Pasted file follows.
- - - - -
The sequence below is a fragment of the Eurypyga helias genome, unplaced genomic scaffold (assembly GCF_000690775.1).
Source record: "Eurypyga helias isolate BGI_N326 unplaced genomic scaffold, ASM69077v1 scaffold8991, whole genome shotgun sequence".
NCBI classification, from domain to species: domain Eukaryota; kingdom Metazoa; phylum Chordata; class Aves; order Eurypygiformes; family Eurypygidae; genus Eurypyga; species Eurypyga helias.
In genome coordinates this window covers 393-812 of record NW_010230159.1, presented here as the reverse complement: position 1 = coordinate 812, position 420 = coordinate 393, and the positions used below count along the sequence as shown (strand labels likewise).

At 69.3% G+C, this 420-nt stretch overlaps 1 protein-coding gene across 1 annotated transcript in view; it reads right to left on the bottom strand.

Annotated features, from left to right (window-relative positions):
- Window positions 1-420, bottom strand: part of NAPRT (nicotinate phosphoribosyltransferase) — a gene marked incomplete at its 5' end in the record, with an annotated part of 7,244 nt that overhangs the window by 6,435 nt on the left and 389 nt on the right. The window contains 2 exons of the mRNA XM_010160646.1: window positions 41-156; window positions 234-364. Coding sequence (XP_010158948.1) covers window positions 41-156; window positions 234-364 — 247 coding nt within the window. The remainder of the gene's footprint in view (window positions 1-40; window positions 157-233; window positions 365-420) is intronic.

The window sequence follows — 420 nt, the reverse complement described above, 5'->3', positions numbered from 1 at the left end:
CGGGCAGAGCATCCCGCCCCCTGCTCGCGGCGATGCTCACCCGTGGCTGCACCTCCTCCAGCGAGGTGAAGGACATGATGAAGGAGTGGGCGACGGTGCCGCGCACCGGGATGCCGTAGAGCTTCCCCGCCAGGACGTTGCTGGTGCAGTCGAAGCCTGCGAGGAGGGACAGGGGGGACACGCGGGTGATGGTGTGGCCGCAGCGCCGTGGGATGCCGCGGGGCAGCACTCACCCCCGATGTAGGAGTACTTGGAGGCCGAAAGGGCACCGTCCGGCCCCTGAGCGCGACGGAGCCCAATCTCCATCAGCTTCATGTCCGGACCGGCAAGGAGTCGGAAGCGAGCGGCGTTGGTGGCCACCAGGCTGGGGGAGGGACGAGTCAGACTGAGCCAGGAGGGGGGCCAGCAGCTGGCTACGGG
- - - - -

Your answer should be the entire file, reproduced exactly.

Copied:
The sequence below is a fragment of the Eurypyga helias genome, unplaced genomic scaffold (assembly GCF_000690775.1).
Source record: "Eurypyga helias isolate BGI_N326 unplaced genomic scaffold, ASM69077v1 scaffold8991, whole genome shotgun sequence".
NCBI classification, from domain to species: domain Eukaryota; kingdom Metazoa; phylum Chordata; class Aves; order Eurypygiformes; family Eurypygidae; genus Eurypyga; species Eurypyga helias.
In genome coordinates this window covers 393-812 of record NW_010230159.1, presented here as the reverse complement: position 1 = coordinate 812, position 420 = coordinate 393, and the positions used below count along the sequence as shown (strand labels likewise).

At 69.3% G+C, this 420-nt stretch overlaps 1 protein-coding gene across 1 annotated transcript in view; it reads right to left on the bottom strand.

Annotated features, from left to right (window-relative positions):
- Window positions 1-420, bottom strand: part of NAPRT (nicotinate phosphoribosyltransferase) — a gene marked incomplete at its 5' end in the record, with an annotated part of 7,244 nt that overhangs the window by 6,435 nt on the left and 389 nt on the right. The window contains 2 exons of the mRNA XM_010160646.1: window positions 41-156; window positions 234-364. Coding sequence (XP_010158948.1) covers window positions 41-156; window positions 234-364 — 247 coding nt within the window. The remainder of the gene's footprint in view (window positions 1-40; window positions 157-233; window positions 365-420) is intronic.

The window sequence follows — 420 nt, the reverse complement described above, 5'->3', positions numbered from 1 at the left end:
CGGGCAGAGCATCCCGCCCCCTGCTCGCGGCGATGCTCACCCGTGGCTGCACCTCCTCCAGCGAGGTGAAGGACATGATGAAGGAGTGGGCGACGGTGCCGCGCACCGGGATGCCGTAGAGCTTCCCCGCCAGGACGTTGCTGGTGCAGTCGAAGCCTGCGAGGAGGGACAGGGGGGACACGCGGGTGATGGTGTGGCCGCAGCGCCGTGGGATGCCGCGGGGCAGCACTCACCCCCGATGTAGGAGTACTTGGAGGCCGAAAGGGCACCGTCCGGCCCCTGAGCGCGACGGAGCCCAATCTCCATCAGCTTCATGTCCGGACCGGCAAGGAGTCGGAAGCGAGCGGCGTTGGTGGCCACCAGGCTGGGGGAGGGACGAGTCAGACTGAGCCAGGAGGGGGGCCAGCAGCTGGCTACGGG